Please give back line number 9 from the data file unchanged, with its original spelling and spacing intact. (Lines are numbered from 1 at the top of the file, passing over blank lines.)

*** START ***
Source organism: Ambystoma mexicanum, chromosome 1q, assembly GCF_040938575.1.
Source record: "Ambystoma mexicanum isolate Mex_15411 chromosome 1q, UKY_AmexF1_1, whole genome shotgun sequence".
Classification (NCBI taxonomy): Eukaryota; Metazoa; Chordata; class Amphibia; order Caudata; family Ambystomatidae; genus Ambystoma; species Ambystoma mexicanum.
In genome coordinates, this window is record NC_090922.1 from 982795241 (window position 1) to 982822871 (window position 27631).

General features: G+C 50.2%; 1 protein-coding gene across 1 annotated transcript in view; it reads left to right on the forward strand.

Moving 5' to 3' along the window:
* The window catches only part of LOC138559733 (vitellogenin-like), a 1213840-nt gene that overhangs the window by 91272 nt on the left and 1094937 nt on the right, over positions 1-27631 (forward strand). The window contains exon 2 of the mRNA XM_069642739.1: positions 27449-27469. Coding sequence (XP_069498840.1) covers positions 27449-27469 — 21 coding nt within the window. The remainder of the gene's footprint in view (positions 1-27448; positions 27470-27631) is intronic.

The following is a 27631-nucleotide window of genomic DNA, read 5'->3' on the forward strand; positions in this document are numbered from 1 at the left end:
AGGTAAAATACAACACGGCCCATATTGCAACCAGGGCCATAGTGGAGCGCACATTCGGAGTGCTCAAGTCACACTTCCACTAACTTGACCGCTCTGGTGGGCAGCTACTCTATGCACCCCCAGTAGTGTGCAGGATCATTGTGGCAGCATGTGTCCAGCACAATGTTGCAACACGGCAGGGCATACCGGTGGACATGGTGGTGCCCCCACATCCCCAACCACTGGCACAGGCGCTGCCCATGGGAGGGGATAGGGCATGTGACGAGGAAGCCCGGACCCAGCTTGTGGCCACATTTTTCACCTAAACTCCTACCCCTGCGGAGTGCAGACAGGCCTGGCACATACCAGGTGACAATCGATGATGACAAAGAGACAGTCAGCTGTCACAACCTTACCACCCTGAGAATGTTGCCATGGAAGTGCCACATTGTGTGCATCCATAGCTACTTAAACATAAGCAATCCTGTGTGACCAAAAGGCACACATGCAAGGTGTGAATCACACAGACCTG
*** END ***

AGGTAAAATACAACACGGCCCATATTGCAACCAGGGCCATAGTGGAGCGCACATTCGGAGTGCTCAAGTCACACTTCCACTAACTTGACCGCTCTGGTGGGCAGCTACTCTATGCACCCCCAGTAGTGTGCAGGATCATTGTGGCAGCATGTGTCCAGCACAATGTTGCAACACGGCAGGGCATACCGGTGGACATGGTGGTGCCCCCACATCCCCAACCACTGGCACAGGCGCTGCCCATGGGAGGGGATAGGGCATGTGACGAGGAAGCCCGGACCCAGCTTGTGGCCACATTTTTCACCTAAACTCCTACCCCTGCGGAGTGCAGACAGGCCTGGCACATACCAGGTGACAATCGATGATGACAAAGAGACAGTCAGCTGTCACAACCTTACCACCCTGAGAATGTTGCCATGGAAGTGCCACATTGTGTGCATCCATAGCTACTTAAACATAAGCAATCCTGTGTGACCAAAAGGCACACATGCAAGGTGTGAATCACACAGACCTG